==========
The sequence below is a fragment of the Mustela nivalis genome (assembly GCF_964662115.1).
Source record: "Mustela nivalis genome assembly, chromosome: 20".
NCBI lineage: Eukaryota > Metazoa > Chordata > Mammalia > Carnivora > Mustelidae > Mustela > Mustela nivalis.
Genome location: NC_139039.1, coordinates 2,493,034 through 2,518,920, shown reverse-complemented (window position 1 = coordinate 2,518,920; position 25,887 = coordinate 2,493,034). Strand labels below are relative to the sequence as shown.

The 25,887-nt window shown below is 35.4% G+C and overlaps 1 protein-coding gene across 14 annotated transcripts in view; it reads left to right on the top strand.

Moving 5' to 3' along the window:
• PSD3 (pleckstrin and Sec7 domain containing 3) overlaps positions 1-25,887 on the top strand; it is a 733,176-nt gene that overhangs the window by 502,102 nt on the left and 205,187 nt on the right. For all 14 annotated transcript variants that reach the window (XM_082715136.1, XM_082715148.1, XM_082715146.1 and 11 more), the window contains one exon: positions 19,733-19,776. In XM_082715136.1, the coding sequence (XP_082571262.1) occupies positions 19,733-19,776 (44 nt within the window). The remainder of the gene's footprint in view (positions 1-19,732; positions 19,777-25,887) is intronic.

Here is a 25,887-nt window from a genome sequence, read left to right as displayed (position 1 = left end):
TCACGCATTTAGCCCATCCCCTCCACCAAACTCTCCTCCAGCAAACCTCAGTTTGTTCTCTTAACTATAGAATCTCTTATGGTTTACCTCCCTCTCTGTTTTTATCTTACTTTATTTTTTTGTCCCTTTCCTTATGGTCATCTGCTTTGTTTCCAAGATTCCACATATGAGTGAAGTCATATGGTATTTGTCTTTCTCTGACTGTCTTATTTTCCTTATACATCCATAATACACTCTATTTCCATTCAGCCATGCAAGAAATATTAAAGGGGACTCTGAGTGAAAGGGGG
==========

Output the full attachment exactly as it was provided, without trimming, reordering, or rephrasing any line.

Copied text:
The sequence below is a fragment of the Mustela nivalis genome (assembly GCF_964662115.1).
Source record: "Mustela nivalis genome assembly, chromosome: 20".
NCBI lineage: Eukaryota > Metazoa > Chordata > Mammalia > Carnivora > Mustelidae > Mustela > Mustela nivalis.
Genome location: NC_139039.1, coordinates 2,493,034 through 2,518,920, shown reverse-complemented (window position 1 = coordinate 2,518,920; position 25,887 = coordinate 2,493,034). Strand labels below are relative to the sequence as shown.

The 25,887-nt window shown below is 35.4% G+C and overlaps 1 protein-coding gene across 14 annotated transcripts in view; it reads left to right on the top strand.

Moving 5' to 3' along the window:
• PSD3 (pleckstrin and Sec7 domain containing 3) overlaps positions 1-25,887 on the top strand; it is a 733,176-nt gene that overhangs the window by 502,102 nt on the left and 205,187 nt on the right. For all 14 annotated transcript variants that reach the window (XM_082715136.1, XM_082715148.1, XM_082715146.1 and 11 more), the window contains one exon: positions 19,733-19,776. In XM_082715136.1, the coding sequence (XP_082571262.1) occupies positions 19,733-19,776 (44 nt within the window). The remainder of the gene's footprint in view (positions 1-19,732; positions 19,777-25,887) is intronic.

Here is a 25,887-nt window from a genome sequence, read left to right as displayed (position 1 = left end):
TCACGCATTTAGCCCATCCCCTCCACCAAACTCTCCTCCAGCAAACCTCAGTTTGTTCTCTTAACTATAGAATCTCTTATGGTTTACCTCCCTCTCTGTTTTTATCTTACTTTATTTTTTTGTCCCTTTCCTTATGGTCATCTGCTTTGTTTCCAAGATTCCACATATGAGTGAAGTCATATGGTATTTGTCTTTCTCTGACTGTCTTATTTTCCTTATACATCCATAATACACTCTATTTCCATTCAGCCATGCAAGAAATATTAAAGGGGACTCTGAGTGAAAGGGGG